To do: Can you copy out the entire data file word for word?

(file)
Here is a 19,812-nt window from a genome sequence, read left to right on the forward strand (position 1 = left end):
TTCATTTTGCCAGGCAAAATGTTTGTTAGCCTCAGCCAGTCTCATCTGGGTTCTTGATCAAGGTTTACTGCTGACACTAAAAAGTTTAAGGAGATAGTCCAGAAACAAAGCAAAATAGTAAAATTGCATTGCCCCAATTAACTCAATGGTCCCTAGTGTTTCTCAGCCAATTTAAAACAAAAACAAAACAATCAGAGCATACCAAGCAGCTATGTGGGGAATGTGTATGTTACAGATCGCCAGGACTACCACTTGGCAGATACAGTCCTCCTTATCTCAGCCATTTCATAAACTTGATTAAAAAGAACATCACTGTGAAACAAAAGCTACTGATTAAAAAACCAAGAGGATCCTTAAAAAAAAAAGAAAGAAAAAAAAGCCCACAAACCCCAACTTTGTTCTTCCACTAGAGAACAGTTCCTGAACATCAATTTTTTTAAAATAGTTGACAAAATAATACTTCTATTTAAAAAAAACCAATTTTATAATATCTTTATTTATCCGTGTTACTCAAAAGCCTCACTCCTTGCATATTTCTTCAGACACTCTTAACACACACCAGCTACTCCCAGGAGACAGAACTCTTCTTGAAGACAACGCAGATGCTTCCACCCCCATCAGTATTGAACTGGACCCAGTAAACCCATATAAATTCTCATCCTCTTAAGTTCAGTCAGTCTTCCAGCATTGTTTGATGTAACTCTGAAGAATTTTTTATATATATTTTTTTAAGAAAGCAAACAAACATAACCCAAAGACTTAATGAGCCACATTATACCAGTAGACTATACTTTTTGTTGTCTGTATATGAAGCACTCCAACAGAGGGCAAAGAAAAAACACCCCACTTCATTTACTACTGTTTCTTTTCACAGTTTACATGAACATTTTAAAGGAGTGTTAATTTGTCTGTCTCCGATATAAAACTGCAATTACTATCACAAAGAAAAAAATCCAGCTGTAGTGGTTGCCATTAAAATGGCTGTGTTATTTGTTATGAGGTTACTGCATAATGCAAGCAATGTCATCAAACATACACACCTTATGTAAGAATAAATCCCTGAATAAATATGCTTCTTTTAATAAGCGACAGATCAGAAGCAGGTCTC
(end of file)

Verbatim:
Here is a 19,812-nt window from a genome sequence, read left to right on the forward strand (position 1 = left end):
TTCATTTTGCCAGGCAAAATGTTTGTTAGCCTCAGCCAGTCTCATCTGGGTTCTTGATCAAGGTTTACTGCTGACACTAAAAAGTTTAAGGAGATAGTCCAGAAACAAAGCAAAATAGTAAAATTGCATTGCCCCAATTAACTCAATGGTCCCTAGTGTTTCTCAGCCAATTTAAAACAAAAACAAAACAATCAGAGCATACCAAGCAGCTATGTGGGGAATGTGTATGTTACAGATCGCCAGGACTACCACTTGGCAGATACAGTCCTCCTTATCTCAGCCATTTCATAAACTTGATTAAAAAGAACATCACTGTGAAACAAAAGCTACTGATTAAAAAACCAAGAGGATCCTTAAAAAAAAAAGAAAGAAAAAAAAGCCCACAAACCCCAACTTTGTTCTTCCACTAGAGAACAGTTCCTGAACATCAATTTTTTTAAAATAGTTGACAAAATAATACTTCTATTTAAAAAAAACCAATTTTATAATATCTTTATTTATCCGTGTTACTCAAAAGCCTCACTCCTTGCATATTTCTTCAGACACTCTTAACACACACCAGCTACTCCCAGGAGACAGAACTCTTCTTGAAGACAACGCAGATGCTTCCACCCCCATCAGTATTGAACTGGACCCAGTAAACCCATATAAATTCTCATCCTCTTAAGTTCAGTCAGTCTTCCAGCATTGTTTGATGTAACTCTGAAGAATTTTTTATATATATTTTTTTAAGAAAGCAAACAAACATAACCCAAAGACTTAATGAGCCACATTATACCAGTAGACTATACTTTTTGTTGTCTGTATATGAAGCACTCCAACAGAGGGCAAAGAAAAAACACCCCACTTCATTTACTACTGTTTCTTTTCACAGTTTACATGAACATTTTAAAGGAGTGTTAATTTGTCTGTCTCCGATATAAAACTGCAATTACTATCACAAAGAAAAAAATCCAGCTGTAGTGGTTGCCATTAAAATGGCTGTGTTATTTGTTATGAGGTTACTGCATAATGCAAGCAATGTCATCAAACATACACACCTTATGTAAGAATAAATCCCTGAATAAATATGCTTCTTTTAATAAGCGACAGATCAGAAGCAGGTCTC